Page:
51      Private Shaik Ali Bux

                 1057  Private Bagwhan Sing

 

Although five native soldiers were listed, and presumably recommended for an award only two were finally given any recognition. One must wonder why this happened and perhaps were other factors that are not available that swayed the decision for the remaining three not to receive an award.

 

 

GGO 478/26 Aug 1881

 

Sowar 853 Burma Deen

3rd Bombay Light Cavalry

 

Admitted to 3rd Class

For conspicuous gallantry in action at Maiwand on the 27th July 1880, in having, under a heavy fire, when Brigadier-General Burrows’ horse was killed under him, promptly dismounted and given his own horse to the Brigadier-General, though he was himself at the time badly wounded.

 

Interestingly Burrows made no mention of this action in either his dispatches or narrative, so Deen’s recommendation may have been made by another officer who witnessed the incident or by Burrows himself in a separate memorandum.

 

GGO 59/3 Feb 1882

 

Woordie-Major Shaik Amir Ali

3rd Sind Horse

 

Admitted to 3rd Class

Firstly, for exhibiting great coolness and presence of mind before the enemy during the retreat from Maiwand on the 27th July 1880;

Secondly, for his energy and gallantry at the attack on Deh Khoja near Kandahar on 16th August 1880; and

Thirdly, for gallantry displayed at the battle of Mazra, Kandahar on the 1st September 1880.

 

GO 356/23 Jun 1882

 

Subadar-Major Hyder Khan

Havilda (now Jemadar) Heera Sing

Naik Suddu Sing

Bugler Chuddo Beg

30th Bombay Native Infantry (Jacob’s Rifles)

 

Admitted to 3rd Class

For conspicuous gallantry and coolness during the retreat from Maiwand on the 27th July 1880.

 

The undermentioned men, also from Jacob’s Rifles, who were killed in that action would, if they had lived, have been admitted to the 3rd Class:

 

Havildar-Major Brindaban

Quartermaster-Havildar Futteychund

Private Goolam Mahomed

Bugler Suddu Sing

 

The widows of Private Goolam Mahomed and Bugler Suddu Sing and, as a special case, the daughter of Havildar-Major Brindaban will be allowed to draw the usual Order of Merit pension for three years from the 27th July 1880.

 

It has been noted that in other sources Quartermaster-Havildar Futteychund is recorded as 173 Quartermaster-Havildar Futteh Chund; Private Goolam Mahomed as 1537 Private Goolam Mahomed and Bugler Suddu Sing as Bugler Sudda Sing.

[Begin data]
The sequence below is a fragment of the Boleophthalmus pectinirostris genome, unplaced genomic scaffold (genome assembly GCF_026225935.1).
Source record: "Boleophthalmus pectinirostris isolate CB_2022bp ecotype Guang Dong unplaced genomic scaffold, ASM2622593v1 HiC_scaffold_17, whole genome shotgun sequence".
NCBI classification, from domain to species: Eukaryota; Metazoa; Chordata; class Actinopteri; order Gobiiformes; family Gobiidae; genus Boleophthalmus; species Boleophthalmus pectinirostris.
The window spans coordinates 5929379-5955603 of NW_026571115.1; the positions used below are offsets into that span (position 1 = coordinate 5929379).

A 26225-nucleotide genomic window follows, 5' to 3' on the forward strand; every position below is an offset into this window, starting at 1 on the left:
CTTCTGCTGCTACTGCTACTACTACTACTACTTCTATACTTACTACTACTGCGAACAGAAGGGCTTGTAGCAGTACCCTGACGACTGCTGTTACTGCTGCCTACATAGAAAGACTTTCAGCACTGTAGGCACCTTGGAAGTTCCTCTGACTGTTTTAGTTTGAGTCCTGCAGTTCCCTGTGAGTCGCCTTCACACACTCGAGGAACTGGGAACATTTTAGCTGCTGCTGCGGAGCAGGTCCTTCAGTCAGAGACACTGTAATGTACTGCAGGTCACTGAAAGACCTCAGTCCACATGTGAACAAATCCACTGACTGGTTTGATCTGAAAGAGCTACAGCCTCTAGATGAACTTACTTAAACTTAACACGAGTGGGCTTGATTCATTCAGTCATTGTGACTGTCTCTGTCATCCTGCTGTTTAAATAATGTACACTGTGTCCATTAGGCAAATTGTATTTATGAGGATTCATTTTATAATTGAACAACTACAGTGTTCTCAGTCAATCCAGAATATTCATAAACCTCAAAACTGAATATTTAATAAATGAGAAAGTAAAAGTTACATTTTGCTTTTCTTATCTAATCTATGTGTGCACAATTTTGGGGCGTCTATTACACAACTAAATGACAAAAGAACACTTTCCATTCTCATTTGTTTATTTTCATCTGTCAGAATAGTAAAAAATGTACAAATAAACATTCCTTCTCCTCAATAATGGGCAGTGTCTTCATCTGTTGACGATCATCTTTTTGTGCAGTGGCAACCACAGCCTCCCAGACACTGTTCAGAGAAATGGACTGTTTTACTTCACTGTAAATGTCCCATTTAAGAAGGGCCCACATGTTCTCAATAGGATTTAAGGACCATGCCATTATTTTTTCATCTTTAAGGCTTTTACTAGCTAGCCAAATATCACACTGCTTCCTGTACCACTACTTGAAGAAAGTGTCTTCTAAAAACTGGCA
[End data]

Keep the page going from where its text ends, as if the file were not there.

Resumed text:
It is curious that the GO mentions the names of four men who were killed in action but if they had survived the battle of Maiwand would have been admitted to the 3rd Class of the IOM. It is quite obvious that their actions were gallant enough to be mentioned and probably recommended for recognition. The author is not entirely sure, but there is a strong possibility that there was no clause in the IOM warrant that allowed posthumous awards and as mention-in-dispatches were not available to ordinary ranks then the next best source for recognition was a mention in GO’s.

 

It would seem that two of the ‘mentioned’ men were married and therefore their widows were entitled to a pension. What is unusual is the fact that the daughter of Havildar-Major Brindaban was a special case for receiving a pension. Why? The official reason is not known, but speculation would suggest that perhaps Brindaban was widowed and so the pension was passed onto his daughter as a special case now being orphaned.

 

From a medal collectors point of interest, to the author’s knowledge, none of the IOMs awarded to the above recipients have been seen on the auction scene. If any reader knows different then please forward details to the editor so an entry can be made on the Maiwand Medal Tracker.

 

The number of gallantry awards to Indian troops for their actions in Girishk and Maiwand totals 27. This is in comparison with 17 gallantry awards that were awarded to British troops. There appears to be no real reason for the difference in total awards issued between British and Indian troops. All who received such awards showed extreme bravery and gallantry under overwhelming odds and difficult circumstances.

 

The following table shows a breakdown of the awards issued including those to next of kin.

 

Breakdown of Indian Order of Merit Awards

 

Regiment

1st Class

2nd Class

3rd Class

3rd Bombay Light Cavalry

1*

1*

2

 

 

 

 

3rd Sind Horse

 

 

9 + 1**

 

 

 

 

No.2 Company Bombay Sappers & Miners

 

 

3

 

 

 

 

1st Bombay Native Infantry (Grenadiers)

 

 

2

 

 

 

 

30th Bombay Native Infantry (Jacob’s Rifles)

 

 

5+3**

 

* Same Man

** Awards given to next of kin

 

References:

 

Abbott P.E. & Tamplin J.M.A.: British Gallantry Awards. Guinness Superlatives Ltd. Enfield 1971.

Farrington, Anthony: The Second Afghanistan War 1878-1880 Casualty Roll. London Stamp Exchange Ltd. London 1986

Haynes, Edward S: The Indian Order of Merit.

Reports and Narratives of Officers, who were engaged at the Battle of Maiwand – 27th July, 1880.

 

Image:

IOM 3 rd Class Award

 

 

| BACK TO CONTENTS |